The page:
The Irish Crisis: origins and resolution

June 20, 2016 | Book/Report Chapter

Authors: John FitzGerald
The New Palgrave Dictionary of Economics , Online Edition, 2016

The Celtic Tiger years in the 1990s saw the standard of living in Ireland converge rapidly to the EU15 average. However, in the middle 2000s the rapid growth continued and demand rose well above potential output, driven by a property market bubble. Either appropriate fiscal policy or appropriate financial regulation could have prevented the ensuing crisis.
The management of the crisis after 2008 and the economic turnaround, which began in 2012, was reasonably successful. There was initially a period of very severe fiscal tightening, which brought the crisis in the public finances under control. Also, pre-emptive action by the government in building up liquid assets in 2008 and 2009 facilitated management of the crisis, though it did not obviate the need for extensive liquidity support through a bail-out programme.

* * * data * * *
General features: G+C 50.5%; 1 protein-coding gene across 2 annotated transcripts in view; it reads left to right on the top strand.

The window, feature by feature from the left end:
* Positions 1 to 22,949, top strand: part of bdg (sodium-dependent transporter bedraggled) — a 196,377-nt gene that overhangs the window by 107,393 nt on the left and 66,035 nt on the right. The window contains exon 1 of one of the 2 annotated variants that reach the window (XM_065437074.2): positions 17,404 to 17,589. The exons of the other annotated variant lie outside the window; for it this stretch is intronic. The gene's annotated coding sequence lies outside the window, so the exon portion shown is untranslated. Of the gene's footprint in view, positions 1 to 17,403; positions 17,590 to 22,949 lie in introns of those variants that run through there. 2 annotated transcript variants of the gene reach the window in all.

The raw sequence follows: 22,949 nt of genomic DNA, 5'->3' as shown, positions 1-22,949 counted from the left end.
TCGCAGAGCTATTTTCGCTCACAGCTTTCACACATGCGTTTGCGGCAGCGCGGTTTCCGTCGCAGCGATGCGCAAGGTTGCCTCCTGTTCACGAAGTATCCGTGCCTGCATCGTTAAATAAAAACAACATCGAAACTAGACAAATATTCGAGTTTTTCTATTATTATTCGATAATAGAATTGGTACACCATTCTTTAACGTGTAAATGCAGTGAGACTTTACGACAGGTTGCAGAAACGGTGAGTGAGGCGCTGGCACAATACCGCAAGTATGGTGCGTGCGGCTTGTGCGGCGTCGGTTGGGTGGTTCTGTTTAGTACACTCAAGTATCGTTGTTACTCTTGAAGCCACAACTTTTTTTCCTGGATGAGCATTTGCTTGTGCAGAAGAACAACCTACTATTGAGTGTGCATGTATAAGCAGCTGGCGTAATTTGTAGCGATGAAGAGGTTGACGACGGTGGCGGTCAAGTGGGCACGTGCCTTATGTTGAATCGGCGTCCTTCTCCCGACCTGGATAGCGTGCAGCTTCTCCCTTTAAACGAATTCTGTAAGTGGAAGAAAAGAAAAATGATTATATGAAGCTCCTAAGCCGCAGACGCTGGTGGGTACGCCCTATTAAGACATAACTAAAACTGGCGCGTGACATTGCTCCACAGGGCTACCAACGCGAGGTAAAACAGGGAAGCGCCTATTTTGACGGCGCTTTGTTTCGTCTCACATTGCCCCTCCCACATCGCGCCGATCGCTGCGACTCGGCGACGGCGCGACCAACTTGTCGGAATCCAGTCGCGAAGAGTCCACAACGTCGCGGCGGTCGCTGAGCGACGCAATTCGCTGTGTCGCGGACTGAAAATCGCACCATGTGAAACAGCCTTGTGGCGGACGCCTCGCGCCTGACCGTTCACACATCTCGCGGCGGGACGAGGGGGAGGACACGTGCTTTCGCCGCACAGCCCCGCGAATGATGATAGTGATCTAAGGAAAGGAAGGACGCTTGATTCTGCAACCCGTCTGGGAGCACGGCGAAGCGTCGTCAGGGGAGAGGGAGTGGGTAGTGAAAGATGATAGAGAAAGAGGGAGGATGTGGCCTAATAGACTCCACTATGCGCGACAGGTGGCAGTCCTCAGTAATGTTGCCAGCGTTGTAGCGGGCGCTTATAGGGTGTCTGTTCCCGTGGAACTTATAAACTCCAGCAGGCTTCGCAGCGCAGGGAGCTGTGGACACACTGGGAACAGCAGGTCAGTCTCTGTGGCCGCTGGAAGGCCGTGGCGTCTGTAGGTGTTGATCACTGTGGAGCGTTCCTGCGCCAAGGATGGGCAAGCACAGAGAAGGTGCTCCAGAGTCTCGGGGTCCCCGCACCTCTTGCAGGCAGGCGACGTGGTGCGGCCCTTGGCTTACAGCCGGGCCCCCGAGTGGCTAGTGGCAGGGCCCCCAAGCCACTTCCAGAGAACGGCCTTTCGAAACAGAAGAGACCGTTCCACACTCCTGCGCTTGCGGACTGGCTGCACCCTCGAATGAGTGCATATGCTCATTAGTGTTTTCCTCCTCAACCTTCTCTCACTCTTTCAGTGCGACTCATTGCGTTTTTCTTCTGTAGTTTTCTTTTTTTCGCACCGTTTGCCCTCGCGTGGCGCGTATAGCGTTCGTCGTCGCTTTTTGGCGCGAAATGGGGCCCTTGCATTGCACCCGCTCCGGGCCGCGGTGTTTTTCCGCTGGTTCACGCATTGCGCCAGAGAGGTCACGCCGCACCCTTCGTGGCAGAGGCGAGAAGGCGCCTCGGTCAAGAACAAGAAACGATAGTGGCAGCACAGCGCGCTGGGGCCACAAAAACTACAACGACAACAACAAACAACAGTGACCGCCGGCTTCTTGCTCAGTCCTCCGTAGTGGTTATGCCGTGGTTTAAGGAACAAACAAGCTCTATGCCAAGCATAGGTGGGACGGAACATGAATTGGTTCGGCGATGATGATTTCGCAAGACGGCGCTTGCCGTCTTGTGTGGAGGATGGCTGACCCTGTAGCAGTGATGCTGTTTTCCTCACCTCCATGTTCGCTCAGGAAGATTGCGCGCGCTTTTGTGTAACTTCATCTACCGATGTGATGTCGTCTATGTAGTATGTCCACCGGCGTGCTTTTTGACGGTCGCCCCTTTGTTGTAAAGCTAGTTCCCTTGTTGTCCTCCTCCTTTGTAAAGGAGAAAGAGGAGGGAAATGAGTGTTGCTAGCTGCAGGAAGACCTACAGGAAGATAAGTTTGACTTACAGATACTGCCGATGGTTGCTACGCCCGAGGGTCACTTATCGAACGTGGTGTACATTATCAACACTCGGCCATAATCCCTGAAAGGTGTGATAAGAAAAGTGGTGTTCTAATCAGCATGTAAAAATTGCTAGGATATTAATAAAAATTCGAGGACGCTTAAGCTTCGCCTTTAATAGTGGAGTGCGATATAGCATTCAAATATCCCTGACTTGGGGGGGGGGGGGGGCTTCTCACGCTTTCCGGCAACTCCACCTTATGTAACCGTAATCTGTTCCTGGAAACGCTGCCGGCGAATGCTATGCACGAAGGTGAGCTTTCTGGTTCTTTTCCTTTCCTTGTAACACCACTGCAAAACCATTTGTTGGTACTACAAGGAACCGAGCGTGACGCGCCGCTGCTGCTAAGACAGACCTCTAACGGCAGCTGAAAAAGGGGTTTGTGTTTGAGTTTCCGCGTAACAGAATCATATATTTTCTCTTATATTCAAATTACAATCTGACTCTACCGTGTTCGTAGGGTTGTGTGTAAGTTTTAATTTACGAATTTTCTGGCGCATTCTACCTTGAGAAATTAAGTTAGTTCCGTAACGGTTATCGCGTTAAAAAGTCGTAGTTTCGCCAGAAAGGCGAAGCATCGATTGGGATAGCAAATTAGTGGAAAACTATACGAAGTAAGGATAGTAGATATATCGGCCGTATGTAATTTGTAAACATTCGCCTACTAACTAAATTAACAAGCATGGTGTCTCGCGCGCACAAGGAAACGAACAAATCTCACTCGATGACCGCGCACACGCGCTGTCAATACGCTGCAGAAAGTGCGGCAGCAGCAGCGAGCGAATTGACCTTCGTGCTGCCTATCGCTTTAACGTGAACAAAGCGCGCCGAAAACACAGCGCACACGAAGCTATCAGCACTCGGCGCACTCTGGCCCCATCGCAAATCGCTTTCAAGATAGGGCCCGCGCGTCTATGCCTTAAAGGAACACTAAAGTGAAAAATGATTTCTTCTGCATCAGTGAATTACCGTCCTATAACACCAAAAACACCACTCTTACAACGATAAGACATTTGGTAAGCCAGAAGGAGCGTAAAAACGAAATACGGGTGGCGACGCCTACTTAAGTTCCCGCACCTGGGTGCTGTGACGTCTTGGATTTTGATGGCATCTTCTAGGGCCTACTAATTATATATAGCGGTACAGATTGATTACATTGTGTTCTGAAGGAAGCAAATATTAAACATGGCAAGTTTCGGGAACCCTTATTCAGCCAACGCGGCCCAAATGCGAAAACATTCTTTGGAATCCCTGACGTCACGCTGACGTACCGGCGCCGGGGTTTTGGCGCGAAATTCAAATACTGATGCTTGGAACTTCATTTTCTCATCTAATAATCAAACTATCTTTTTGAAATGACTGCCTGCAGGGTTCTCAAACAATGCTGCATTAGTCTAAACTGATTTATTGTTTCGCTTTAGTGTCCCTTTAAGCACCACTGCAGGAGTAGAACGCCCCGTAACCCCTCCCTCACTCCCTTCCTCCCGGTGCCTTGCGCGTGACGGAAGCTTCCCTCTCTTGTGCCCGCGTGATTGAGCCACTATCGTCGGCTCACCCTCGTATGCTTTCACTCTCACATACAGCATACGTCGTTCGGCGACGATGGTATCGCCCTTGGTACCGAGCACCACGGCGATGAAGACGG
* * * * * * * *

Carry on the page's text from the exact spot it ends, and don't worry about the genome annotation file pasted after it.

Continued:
While the tradable sector of the economy suffered from the boom and bust cycle it still survived reasonably intact. As a result, once the fiscal adjustment was completed, and with a return to world growth, the economy bounced back. The rapid recovery has been facilitated by the low interest rate environment and the fall in oil prices. While some of the lost ground as a result of the crisis will be made up, undoubtedly there will be a permanent loss of output as a result of the very severe crisis.

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